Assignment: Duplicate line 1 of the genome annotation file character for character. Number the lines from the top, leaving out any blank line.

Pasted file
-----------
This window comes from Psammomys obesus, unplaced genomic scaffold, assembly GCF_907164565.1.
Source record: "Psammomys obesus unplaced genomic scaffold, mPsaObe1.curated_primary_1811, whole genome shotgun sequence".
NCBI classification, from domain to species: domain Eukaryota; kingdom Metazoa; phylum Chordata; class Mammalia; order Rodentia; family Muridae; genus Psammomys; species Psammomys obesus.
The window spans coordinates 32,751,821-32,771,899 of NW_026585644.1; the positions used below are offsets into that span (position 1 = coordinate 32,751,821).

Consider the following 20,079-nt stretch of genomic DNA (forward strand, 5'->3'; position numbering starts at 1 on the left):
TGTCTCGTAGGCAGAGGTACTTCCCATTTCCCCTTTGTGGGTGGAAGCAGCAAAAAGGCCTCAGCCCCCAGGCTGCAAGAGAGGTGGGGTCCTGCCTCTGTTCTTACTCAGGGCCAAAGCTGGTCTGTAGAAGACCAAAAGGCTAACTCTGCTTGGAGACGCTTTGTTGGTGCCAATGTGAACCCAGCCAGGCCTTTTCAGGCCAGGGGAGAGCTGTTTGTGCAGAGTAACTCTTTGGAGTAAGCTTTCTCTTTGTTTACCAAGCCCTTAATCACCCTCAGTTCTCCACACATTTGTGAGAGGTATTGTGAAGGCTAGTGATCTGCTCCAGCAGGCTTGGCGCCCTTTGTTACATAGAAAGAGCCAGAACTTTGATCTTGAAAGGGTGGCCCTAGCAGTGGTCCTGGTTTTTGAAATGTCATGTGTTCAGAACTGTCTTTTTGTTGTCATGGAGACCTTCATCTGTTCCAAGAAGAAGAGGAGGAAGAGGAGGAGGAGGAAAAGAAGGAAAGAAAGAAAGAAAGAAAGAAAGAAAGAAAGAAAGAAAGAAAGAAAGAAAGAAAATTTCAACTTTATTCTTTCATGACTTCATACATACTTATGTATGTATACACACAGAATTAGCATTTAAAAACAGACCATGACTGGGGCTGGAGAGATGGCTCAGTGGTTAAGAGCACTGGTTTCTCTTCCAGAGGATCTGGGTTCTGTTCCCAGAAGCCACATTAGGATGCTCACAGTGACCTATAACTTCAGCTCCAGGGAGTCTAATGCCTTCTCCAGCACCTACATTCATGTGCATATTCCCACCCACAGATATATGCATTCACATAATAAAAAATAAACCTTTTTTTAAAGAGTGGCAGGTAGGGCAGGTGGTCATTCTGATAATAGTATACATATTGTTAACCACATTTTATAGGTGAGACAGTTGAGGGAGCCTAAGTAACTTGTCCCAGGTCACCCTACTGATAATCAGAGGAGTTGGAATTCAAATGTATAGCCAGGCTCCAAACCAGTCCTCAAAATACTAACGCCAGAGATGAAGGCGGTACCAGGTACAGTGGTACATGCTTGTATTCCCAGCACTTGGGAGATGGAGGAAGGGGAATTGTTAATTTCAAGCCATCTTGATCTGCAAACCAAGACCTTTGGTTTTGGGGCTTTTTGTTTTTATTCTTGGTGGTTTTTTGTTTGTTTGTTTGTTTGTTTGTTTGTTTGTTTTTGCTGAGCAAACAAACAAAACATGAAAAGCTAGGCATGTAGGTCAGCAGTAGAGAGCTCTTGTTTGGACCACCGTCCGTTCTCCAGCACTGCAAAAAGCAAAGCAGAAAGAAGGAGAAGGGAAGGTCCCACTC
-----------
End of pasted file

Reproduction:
This window comes from Psammomys obesus, unplaced genomic scaffold, assembly GCF_907164565.1.